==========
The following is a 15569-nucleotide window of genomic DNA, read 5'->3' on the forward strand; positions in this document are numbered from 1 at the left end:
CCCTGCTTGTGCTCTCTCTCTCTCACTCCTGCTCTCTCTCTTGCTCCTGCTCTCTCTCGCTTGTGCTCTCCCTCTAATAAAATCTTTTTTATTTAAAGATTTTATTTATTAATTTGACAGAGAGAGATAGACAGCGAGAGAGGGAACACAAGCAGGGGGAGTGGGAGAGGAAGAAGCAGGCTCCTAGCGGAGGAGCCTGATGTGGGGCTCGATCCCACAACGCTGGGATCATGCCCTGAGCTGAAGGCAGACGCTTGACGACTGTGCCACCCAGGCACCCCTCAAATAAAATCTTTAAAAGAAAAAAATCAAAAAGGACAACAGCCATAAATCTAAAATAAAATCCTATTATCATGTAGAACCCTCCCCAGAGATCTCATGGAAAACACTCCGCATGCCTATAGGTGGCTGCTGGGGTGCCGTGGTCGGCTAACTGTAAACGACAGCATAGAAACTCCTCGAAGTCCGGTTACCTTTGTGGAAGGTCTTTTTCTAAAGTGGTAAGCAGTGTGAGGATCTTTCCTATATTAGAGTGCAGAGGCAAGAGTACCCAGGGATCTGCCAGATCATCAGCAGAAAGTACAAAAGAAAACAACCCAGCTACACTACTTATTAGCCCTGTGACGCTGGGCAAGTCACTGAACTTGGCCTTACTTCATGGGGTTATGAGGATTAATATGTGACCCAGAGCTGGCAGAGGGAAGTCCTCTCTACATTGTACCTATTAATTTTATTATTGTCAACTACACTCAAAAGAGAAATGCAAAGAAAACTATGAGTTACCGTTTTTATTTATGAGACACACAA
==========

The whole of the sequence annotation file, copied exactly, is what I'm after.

The following is a 15569-nucleotide window of genomic DNA, read 5'->3' on the forward strand; positions in this document are numbered from 1 at the left end:
CCCTGCTTGTGCTCTCTCTCTCTCACTCCTGCTCTCTCTCTTGCTCCTGCTCTCTCTCGCTTGTGCTCTCCCTCTAATAAAATCTTTTTTATTTAAAGATTTTATTTATTAATTTGACAGAGAGAGATAGACAGCGAGAGAGGGAACACAAGCAGGGGGAGTGGGAGAGGAAGAAGCAGGCTCCTAGCGGAGGAGCCTGATGTGGGGCTCGATCCCACAACGCTGGGATCATGCCCTGAGCTGAAGGCAGACGCTTGACGACTGTGCCACCCAGGCACCCCTCAAATAAAATCTTTAAAAGAAAAAAATCAAAAAGGACAACAGCCATAAATCTAAAATAAAATCCTATTATCATGTAGAACCCTCCCCAGAGATCTCATGGAAAACACTCCGCATGCCTATAGGTGGCTGCTGGGGTGCCGTGGTCGGCTAACTGTAAACGACAGCATAGAAACTCCTCGAAGTCCGGTTACCTTTGTGGAAGGTCTTTTTCTAAAGTGGTAAGCAGTGTGAGGATCTTTCCTATATTAGAGTGCAGAGGCAAGAGTACCCAGGGATCTGCCAGATCATCAGCAGAAAGTACAAAAGAAAACAACCCAGCTACACTACTTATTAGCCCTGTGACGCTGGGCAAGTCACTGAACTTGGCCTTACTTCATGGGGTTATGAGGATTAATATGTGACCCAGAGCTGGCAGAGGGAAGTCCTCTCTACATTGTACCTATTAATTTTATTATTGTCAACTACACTCAAAAGAGAAATGCAAAGAAAACTATGAGTTACCGTTTTTATTTATGAGACACACAA